The rupee makes its mark.
In a sign Of its increasing role in the global economy, India recently joined the exclusive club of nations whose currencies have their own internationally recognized symbol. (The other currencies are the U.S. dollar, the British pound, the Japanese yen, and the euro, which is the common currency of 16 European nations.) The new rupee symbol was designed by a student at the Indian Institute of Technology in Mumbai, whose design was chosen from 3,000 submissions, and earned him a prize of 250,000 rupees (about $5,400). It will also help distinguish India's rupee from others with similar names, like the Nepalese and Pakistani rupee. It can take several years for a currency symbol to be adopted around the world. The next step is a review by the Unicode Consortium, which creates standard computer coding for many of the world's languages. If it passes, you'll soon find the new rupee symbol on keyboards worldwide.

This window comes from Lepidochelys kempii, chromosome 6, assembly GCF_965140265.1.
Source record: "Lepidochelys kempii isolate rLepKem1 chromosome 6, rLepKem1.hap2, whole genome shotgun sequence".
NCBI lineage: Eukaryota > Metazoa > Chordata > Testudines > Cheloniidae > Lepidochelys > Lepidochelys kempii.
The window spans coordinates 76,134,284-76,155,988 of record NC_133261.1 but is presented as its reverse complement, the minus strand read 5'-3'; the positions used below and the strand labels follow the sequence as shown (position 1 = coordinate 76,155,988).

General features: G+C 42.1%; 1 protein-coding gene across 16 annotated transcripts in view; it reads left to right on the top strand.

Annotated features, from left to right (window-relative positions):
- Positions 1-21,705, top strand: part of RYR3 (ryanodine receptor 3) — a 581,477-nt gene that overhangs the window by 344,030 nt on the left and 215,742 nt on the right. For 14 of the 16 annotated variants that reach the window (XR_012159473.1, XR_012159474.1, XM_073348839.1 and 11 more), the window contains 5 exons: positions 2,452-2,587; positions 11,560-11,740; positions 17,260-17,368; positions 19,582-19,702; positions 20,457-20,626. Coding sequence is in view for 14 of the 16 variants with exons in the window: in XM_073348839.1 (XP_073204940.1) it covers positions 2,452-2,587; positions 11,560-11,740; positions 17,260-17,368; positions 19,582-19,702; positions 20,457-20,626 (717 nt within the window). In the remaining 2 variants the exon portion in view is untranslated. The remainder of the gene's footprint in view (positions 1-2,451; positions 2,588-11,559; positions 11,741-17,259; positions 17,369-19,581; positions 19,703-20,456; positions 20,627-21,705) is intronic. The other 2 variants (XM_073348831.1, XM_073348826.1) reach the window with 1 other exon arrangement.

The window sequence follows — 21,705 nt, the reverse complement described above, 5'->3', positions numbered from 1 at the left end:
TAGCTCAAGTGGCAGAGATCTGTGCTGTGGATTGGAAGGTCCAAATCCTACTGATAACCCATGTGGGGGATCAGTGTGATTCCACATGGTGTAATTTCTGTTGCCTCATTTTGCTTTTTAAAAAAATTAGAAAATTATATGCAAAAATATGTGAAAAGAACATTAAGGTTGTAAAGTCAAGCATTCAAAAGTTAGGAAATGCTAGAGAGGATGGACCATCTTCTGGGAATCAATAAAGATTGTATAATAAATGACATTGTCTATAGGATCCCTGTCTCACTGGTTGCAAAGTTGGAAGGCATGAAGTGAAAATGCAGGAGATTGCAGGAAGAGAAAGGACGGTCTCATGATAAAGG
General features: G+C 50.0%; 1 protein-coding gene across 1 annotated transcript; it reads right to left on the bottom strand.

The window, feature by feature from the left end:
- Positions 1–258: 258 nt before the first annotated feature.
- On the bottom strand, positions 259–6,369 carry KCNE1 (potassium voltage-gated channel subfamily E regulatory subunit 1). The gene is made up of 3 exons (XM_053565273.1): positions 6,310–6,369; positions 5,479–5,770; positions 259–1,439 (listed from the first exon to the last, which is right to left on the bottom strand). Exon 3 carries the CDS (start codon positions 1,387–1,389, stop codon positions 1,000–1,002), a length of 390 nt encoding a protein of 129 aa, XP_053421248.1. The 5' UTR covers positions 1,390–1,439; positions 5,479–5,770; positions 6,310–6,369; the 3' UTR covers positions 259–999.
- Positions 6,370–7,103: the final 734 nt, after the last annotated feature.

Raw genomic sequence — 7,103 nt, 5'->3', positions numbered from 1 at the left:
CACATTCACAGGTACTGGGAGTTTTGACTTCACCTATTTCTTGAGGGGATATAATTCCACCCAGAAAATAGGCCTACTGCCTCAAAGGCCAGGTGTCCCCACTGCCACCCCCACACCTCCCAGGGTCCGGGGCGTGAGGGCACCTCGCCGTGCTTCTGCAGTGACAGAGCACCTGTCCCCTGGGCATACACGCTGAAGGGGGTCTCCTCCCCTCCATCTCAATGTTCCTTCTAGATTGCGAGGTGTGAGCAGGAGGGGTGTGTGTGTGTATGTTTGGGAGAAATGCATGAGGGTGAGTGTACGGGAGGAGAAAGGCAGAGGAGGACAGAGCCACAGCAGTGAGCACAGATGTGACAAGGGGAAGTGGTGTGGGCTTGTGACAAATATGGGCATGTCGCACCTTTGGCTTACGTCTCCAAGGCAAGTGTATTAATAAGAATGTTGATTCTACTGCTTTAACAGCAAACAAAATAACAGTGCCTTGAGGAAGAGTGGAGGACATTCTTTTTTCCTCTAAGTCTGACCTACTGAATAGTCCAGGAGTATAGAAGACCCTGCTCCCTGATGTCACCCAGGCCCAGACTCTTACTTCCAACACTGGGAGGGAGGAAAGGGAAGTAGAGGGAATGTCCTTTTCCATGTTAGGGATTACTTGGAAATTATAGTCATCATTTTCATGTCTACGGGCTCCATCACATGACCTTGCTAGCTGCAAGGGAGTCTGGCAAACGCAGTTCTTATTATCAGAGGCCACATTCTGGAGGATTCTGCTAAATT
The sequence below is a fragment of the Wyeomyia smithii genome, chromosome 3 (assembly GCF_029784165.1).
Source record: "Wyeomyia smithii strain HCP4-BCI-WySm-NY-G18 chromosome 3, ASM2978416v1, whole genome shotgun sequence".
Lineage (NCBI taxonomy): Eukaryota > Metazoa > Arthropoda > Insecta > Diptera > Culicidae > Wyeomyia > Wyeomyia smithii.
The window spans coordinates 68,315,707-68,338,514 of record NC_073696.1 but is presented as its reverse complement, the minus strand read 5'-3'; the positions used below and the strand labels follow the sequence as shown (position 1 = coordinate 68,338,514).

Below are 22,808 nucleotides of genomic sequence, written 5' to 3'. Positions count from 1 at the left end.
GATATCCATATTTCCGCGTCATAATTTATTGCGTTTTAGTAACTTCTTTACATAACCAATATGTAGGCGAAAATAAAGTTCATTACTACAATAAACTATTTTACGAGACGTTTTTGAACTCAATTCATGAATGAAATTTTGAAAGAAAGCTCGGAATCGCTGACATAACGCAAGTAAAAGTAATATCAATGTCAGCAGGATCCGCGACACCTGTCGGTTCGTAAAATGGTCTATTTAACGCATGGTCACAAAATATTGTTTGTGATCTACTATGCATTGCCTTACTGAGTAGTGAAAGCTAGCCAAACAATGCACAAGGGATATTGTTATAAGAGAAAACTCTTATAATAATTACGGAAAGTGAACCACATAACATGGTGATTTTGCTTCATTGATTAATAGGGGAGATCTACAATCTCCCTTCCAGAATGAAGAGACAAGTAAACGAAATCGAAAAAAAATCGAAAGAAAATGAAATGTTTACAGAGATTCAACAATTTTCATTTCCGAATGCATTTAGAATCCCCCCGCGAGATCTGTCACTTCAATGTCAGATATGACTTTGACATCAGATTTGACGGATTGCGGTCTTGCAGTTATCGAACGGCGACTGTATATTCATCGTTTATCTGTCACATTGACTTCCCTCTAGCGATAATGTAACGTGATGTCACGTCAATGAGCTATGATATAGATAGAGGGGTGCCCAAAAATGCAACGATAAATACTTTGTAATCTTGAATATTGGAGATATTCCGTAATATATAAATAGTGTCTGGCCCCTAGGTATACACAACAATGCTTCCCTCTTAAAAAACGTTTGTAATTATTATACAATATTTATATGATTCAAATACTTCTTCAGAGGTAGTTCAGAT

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|Publication:||New York Times Upfront|
|Article Type:||Brief article|
|Date:||Nov 8, 2010|
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